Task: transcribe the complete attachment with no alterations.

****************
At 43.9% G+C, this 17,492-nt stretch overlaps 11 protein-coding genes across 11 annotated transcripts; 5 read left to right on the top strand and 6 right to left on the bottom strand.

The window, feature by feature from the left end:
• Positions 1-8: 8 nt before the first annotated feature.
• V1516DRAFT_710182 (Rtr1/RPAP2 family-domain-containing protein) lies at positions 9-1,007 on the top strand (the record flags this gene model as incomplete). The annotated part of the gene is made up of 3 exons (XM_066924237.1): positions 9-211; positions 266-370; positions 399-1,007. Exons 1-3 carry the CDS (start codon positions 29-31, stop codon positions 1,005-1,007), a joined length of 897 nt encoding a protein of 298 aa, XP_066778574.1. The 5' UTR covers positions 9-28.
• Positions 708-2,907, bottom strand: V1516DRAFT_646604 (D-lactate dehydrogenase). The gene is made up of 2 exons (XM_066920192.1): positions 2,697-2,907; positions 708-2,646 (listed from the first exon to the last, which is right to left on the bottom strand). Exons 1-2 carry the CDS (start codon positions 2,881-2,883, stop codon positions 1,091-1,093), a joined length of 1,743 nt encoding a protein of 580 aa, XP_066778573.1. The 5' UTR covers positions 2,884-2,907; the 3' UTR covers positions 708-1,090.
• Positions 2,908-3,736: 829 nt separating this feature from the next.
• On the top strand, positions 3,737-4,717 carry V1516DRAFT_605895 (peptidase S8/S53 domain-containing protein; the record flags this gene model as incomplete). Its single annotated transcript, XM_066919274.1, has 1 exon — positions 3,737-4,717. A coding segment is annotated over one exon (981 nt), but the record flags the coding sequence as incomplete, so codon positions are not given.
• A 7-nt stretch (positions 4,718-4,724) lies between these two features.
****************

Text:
At 43.9% G+C, this 17,492-nt stretch overlaps 11 protein-coding genes across 11 annotated transcripts; 5 read left to right on the top strand and 6 right to left on the bottom strand.

The window, feature by feature from the left end:
• Positions 1-8: 8 nt before the first annotated feature.
• V1516DRAFT_710182 (Rtr1/RPAP2 family-domain-containing protein) lies at positions 9-1,007 on the top strand (the record flags this gene model as incomplete). The annotated part of the gene is made up of 3 exons (XM_066924237.1): positions 9-211; positions 266-370; positions 399-1,007. Exons 1-3 carry the CDS (start codon positions 29-31, stop codon positions 1,005-1,007), a joined length of 897 nt encoding a protein of 298 aa, XP_066778574.1. The 5' UTR covers positions 9-28.
• Positions 708-2,907, bottom strand: V1516DRAFT_646604 (D-lactate dehydrogenase). The gene is made up of 2 exons (XM_066920192.1): positions 2,697-2,907; positions 708-2,646 (listed from the first exon to the last, which is right to left on the bottom strand). Exons 1-2 carry the CDS (start codon positions 2,881-2,883, stop codon positions 1,091-1,093), a joined length of 1,743 nt encoding a protein of 580 aa, XP_066778573.1. The 5' UTR covers positions 2,884-2,907; the 3' UTR covers positions 708-1,090.
• Positions 2,908-3,736: 829 nt separating this feature from the next.
• On the top strand, positions 3,737-4,717 carry V1516DRAFT_605895 (peptidase S8/S53 domain-containing protein; the record flags this gene model as incomplete). Its single annotated transcript, XM_066919274.1, has 1 exon — positions 3,737-4,717. A coding segment is annotated over one exon (981 nt), but the record flags the coding sequence as incomplete, so codon positions are not given.
• A 7-nt stretch (positions 4,718-4,724) lies between these two features.